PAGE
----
“Why? Why are we in the exact same position?” Stephanie Bonin, co-founder of Duo Restaurant, asks. “What happened a week ago [when indoor dining in Colorado was banned] is what happened in March: We had to close our doors. We’re there all over again. … This is not a surprise. We knew we were headed here. And yet, here we are without anything in terms of a plan for economic relief.”
In March, Bonin started up a petition on change.org, asking that the federal government supply $2,000 monthly stimulus checks to all American adults and $1,000 monthly payments for children for the duration of the pandemic. Her petition gained 1,000,000 signatures in a matter of weeks, and now, almost nine months later, the number is nearing 2,000,000 as many gather to ask the government to do more for its people.
“Stimulus checks are effective and equitable and urgent, and those are three things we desperately need right now,” she explains. “For anyone to have a sense of consistency and ability to plan, that would be a gift.” Bonin believes that the monthly checks would allow Americans to allocate funds for their monthly expenses and would ease some of the constant financial worry that has resulted from the unpredictability of this time.
Further, those extra finances could give businesses and individuals the financial freedom to take responsible health precautions when needed. Bonin reflects on their own decision to close Duo after two employees tested positive for COVID-19. If everyone was receiving that extra money, she reasons, it would make it easier for businesses to say, “’Of course we’re going to close the doors...and do the right thing and not go to work.”
Bonin says her petition for stimulus checks is not in conflict with the $908 billion coronavirus relief proposal that’s currently on the table. She knows that the potential $288 billion in funding for the Paycheck Protection Program and the additional $300 in weekly federal unemployment benefits for eighteen weeks would go a long way. “All of this economic relief we need,” she says. “But I don’t think it’s enough.”
Over the past months, Bonin says she’s heard from many who have signed her petition, and they've shared their own stories of hardship. She’s heard from small-business owners who’ve had to lay off their staff, and others who weren’t able to get PPP loans. Gig workers have reached out, as have micro-businesses to whom $2,000 per month would mean the ability to stay afloat. “Some reach out just out of frustration, saying, ‘What's the point? They’re not listening,’” she continues.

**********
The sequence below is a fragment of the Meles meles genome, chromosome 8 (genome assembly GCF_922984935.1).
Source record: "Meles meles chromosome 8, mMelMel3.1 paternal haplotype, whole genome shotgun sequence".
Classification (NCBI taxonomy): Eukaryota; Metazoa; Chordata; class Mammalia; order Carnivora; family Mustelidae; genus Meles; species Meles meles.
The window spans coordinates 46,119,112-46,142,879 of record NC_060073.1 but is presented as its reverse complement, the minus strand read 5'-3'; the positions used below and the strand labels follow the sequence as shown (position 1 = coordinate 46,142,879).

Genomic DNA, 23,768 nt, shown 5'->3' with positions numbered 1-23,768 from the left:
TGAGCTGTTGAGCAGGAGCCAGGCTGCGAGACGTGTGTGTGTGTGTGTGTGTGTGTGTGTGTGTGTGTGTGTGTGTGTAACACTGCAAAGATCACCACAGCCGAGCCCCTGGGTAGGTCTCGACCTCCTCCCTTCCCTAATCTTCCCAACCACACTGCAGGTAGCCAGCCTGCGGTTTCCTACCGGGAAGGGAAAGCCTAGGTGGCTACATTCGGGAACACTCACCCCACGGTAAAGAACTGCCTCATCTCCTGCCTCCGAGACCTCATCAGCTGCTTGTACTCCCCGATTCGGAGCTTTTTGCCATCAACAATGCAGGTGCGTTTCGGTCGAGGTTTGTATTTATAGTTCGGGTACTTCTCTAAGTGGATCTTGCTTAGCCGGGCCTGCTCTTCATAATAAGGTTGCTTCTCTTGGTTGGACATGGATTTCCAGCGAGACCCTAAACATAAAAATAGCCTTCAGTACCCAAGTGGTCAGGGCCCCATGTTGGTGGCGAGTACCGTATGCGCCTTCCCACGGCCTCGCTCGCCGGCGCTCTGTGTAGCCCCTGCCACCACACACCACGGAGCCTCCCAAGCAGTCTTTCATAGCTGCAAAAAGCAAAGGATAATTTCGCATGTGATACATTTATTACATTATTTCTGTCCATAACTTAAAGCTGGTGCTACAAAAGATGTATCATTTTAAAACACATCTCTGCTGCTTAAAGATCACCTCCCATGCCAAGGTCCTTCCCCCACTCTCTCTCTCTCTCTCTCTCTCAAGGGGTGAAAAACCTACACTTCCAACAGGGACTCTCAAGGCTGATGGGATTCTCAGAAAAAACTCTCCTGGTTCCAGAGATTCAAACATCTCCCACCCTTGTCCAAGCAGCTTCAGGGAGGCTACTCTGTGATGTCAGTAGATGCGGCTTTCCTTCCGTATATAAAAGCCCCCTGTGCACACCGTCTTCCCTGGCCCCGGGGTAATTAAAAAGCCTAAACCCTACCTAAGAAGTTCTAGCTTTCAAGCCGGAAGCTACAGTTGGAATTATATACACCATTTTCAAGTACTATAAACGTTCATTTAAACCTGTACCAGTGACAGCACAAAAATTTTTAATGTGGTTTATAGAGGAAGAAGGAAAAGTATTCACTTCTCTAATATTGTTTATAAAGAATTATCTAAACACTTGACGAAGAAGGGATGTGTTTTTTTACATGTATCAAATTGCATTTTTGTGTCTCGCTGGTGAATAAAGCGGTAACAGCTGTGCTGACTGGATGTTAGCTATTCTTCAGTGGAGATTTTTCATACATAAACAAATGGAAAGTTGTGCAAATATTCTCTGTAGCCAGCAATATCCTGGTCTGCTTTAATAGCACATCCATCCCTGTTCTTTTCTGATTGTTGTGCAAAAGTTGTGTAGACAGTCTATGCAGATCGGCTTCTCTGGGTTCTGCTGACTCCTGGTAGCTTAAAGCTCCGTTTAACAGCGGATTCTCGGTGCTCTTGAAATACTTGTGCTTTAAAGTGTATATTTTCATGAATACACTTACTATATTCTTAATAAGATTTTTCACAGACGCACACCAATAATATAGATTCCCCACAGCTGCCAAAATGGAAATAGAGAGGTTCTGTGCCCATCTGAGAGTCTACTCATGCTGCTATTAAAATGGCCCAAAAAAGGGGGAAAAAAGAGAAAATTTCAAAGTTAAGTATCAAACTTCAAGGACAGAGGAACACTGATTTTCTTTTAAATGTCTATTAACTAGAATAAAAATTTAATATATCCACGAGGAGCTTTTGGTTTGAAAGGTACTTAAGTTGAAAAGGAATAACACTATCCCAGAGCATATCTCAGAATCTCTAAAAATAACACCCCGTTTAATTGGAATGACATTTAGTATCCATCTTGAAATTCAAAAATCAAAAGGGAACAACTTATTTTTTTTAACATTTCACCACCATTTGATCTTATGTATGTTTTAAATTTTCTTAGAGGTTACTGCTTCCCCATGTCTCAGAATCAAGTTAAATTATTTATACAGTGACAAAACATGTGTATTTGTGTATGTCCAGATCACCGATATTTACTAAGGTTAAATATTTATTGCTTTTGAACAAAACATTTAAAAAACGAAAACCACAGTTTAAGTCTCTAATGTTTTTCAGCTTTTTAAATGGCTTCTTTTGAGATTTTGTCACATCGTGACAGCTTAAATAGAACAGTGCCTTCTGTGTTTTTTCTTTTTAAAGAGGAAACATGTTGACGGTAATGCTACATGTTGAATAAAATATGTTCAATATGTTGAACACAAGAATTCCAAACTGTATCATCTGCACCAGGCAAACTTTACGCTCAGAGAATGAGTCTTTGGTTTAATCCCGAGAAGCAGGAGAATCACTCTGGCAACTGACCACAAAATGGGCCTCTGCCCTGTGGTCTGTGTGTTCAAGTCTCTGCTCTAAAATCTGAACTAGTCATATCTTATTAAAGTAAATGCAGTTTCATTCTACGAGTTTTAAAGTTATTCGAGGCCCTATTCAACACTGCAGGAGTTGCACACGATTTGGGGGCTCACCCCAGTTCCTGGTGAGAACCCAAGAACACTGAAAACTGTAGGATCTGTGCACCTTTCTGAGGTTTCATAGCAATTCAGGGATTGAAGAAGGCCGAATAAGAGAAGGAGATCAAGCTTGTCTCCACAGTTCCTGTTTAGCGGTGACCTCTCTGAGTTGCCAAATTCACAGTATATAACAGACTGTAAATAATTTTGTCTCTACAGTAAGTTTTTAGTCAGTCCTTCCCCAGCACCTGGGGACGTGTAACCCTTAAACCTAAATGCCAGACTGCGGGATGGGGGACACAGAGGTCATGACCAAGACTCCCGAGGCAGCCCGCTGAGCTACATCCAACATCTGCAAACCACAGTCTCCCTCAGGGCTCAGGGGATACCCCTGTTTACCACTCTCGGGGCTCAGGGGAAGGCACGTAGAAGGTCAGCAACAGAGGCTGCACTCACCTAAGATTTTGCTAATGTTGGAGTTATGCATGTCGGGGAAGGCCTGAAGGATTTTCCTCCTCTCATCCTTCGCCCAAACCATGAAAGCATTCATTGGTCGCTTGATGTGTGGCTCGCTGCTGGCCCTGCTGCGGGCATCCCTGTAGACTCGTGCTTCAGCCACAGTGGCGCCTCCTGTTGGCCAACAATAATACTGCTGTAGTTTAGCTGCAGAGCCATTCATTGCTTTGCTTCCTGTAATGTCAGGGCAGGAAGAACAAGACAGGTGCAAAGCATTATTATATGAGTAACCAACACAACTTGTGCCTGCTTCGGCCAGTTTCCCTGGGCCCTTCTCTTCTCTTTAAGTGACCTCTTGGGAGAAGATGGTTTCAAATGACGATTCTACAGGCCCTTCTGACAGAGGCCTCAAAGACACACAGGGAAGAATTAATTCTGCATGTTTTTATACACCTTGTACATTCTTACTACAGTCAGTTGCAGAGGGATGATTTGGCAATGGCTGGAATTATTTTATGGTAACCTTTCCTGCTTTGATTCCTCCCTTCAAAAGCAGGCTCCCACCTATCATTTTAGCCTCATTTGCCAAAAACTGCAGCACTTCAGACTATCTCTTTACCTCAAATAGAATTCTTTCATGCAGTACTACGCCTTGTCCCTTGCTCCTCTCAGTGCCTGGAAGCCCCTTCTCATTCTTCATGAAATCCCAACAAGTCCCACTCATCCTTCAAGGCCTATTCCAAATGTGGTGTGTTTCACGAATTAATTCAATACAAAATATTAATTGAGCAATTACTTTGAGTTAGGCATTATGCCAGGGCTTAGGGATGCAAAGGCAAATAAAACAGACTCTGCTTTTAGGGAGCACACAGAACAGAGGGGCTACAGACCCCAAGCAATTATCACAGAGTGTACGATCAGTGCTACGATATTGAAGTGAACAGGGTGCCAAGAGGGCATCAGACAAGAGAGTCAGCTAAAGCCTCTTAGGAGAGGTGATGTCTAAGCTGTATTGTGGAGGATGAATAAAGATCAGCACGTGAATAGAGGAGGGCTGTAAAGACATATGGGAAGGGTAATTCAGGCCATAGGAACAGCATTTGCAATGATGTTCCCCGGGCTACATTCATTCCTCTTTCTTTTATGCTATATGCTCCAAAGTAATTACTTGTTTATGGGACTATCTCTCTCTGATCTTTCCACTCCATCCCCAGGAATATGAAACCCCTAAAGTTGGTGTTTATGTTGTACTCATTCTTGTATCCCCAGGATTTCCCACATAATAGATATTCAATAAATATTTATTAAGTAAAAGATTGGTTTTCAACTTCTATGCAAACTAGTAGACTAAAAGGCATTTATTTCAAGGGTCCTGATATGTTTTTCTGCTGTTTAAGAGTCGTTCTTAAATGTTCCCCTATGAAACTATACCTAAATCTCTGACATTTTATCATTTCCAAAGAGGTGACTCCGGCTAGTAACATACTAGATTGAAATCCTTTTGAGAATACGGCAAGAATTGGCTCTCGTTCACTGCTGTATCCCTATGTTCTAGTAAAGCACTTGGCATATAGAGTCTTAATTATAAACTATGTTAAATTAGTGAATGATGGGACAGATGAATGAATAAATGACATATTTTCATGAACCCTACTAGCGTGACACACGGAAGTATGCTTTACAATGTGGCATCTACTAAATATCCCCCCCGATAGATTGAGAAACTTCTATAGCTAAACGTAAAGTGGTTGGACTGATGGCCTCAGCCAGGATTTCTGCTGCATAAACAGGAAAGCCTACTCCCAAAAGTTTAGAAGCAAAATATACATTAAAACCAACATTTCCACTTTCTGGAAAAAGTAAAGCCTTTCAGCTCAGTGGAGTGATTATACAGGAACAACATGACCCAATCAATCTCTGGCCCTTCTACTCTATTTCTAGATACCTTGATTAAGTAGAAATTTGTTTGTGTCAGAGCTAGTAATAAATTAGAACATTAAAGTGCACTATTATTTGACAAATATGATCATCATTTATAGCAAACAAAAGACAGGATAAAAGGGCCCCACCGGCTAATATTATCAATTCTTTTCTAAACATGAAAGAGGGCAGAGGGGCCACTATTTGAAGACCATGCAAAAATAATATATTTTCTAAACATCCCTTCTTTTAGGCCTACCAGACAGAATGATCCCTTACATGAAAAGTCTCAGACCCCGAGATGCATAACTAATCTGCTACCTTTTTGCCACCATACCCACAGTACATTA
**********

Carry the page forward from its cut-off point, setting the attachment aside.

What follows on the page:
And frustration is equal to Bonin’s sense of exhaustion. “It's so ridiculous that we have to do this all over again. We all feel the fatigue. That is not restaurant-specific. Whether they’re a student, a parent — we’re all just really challenged.” Adapting to COVID-era restrictions demanded the kind of innovation that Bonin believes entrepreneurs and small-business owners often excel at. “When you’re in a creative mood of reimagining and reinventing, that’s exhilarating, and it’s also exhausting,” she says.
“We brought back all of our staff once the governor said that the door could open. That’s definitely a source of pride as an entrepreneur: being able to offer your staff a way to make a living,” she explains. But two weeks ago, they had to lay all their employees off again, and her husband just received his unemployment benefits today. She worries what the future looks like for the millions of unemployed workers. Currently, the Pandemic Unemployment Assistance program is set to expire on December 26.
“There was way more hope [at the beginning],” Bonin says. “How can you ask someone to sustain hope for eight months? Of course they’re feeling defeated.” She hopes that lawmakers can continue to work on the coronavirus relief proposal that currently has bipartisan support.
"I think that this bill that was just introduced can spark a new hope that this is a new starting point, and we do have a chance of learning from the last eight months and getting help out there, right now, immediately,” she adds.
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